Obviously this topic is very interesting for me. I wonder how the Netherlands should be viewed by other countries interested in changing how they deal with prostitution. Is there a way to improve upon this model so that other countries can regulate prostitution for the improvement of safety, health and social services? Or is it better to maintain prostitution as an illegal occupation but only prosecute the pimps and traffickers? I don’t have the answer.]]>
But as I read this post and started to consider my position more seriously, I began to see problems with my reasoning. First, it follows from the above philosophy that selling one’s body is like selling any commodity. It allows for the idea that a woman’s body and sexual favor can be bought and owned. I see these notions of objectification as fundamental to women’s inferiority. No matter how you spin it as empowering women to have control over their body, you can’t escape the fact that that control can be bought if the price is right and while I try (and mostly fail) to be practical rather than idealistic, I see no way of overcoming such injustice without enforcing what should be normal and everyday rather than idealistic: that women are human beings, not objects of sex.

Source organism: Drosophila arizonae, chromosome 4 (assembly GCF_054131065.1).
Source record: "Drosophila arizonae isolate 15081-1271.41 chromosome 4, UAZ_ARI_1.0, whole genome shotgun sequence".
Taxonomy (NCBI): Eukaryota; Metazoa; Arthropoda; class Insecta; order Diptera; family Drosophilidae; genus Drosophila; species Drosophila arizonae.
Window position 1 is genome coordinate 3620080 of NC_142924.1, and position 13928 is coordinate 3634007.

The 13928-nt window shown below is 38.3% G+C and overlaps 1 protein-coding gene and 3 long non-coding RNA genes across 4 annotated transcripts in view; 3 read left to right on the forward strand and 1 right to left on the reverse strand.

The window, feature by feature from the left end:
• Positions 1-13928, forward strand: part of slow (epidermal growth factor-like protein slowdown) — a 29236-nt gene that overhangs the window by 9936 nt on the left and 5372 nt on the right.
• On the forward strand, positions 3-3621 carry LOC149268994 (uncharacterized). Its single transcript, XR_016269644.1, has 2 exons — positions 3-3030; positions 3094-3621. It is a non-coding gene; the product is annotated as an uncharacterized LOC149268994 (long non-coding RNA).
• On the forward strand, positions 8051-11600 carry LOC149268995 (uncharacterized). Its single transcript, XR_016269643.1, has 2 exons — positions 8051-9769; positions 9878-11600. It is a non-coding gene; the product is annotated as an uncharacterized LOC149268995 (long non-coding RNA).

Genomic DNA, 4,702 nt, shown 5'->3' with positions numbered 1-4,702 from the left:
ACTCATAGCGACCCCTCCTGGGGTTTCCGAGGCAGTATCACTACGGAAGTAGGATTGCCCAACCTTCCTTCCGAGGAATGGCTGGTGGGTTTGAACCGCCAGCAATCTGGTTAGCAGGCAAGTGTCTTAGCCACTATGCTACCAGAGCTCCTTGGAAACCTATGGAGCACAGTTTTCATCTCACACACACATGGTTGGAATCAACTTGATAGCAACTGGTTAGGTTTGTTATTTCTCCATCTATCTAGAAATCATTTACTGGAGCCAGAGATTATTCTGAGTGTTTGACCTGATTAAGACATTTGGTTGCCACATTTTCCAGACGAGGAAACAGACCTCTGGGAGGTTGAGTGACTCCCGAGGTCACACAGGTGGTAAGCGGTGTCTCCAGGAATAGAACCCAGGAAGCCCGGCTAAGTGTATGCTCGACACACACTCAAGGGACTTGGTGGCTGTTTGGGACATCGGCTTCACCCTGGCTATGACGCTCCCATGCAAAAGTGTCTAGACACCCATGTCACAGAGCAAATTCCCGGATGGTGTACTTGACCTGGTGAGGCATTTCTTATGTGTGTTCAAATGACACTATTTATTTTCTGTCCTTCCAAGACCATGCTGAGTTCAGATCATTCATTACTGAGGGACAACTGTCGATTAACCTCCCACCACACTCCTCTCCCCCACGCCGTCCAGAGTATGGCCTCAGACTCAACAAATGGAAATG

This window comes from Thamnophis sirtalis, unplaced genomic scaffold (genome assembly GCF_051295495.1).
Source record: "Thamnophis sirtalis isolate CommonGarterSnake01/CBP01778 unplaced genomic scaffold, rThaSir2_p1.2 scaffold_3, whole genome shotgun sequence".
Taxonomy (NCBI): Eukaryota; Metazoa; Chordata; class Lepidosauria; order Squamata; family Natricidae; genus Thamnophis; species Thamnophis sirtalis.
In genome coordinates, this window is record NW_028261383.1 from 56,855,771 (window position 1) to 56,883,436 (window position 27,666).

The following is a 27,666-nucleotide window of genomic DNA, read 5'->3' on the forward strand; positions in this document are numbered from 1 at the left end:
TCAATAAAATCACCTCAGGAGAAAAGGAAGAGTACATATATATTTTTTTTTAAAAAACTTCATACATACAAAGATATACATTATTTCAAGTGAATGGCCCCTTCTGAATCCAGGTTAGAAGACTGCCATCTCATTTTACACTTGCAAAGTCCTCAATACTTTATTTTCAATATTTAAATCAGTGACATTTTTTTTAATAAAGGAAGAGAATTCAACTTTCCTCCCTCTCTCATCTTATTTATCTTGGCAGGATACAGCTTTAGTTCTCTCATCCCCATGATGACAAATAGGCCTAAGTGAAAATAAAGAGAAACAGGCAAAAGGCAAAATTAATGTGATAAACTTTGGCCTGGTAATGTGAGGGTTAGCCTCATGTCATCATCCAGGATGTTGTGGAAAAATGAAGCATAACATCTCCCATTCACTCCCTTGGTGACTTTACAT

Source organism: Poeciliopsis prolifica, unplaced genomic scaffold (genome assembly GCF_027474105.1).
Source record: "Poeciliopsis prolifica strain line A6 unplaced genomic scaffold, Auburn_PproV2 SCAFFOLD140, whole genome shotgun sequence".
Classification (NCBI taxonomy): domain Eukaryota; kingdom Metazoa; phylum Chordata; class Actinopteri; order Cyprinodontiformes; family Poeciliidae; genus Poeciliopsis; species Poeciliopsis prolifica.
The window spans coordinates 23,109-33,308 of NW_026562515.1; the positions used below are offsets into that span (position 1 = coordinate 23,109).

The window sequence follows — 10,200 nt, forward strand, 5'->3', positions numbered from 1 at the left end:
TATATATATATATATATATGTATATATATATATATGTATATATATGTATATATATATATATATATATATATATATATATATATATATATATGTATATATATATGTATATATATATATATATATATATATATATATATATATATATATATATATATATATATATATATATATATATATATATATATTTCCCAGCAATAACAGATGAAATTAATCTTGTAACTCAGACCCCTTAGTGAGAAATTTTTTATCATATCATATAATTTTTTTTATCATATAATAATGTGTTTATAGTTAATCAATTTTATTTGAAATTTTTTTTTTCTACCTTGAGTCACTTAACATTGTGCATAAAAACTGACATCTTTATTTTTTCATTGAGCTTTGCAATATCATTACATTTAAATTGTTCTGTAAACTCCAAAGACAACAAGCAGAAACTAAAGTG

Second, it presumes that sex work can be effectively monitored and its workers protected. The whole reasoning behind legalization is to eliminate safety concerns for women working as prostitutes and furthermore to help to eliminate illegal trafficking. However, from what was said in your post, neither of those goals are being achieved. Trafficking has increased and likely along with it more human rights abuse and more infringement on women’s choices. So, it seems to me that the legalization of prostitution is an ineffective means for fighting against social and practical subordination of women. So this leaves us with the question, if we can’t monitor a legal system, can we hope to monitor and illegal one?]]>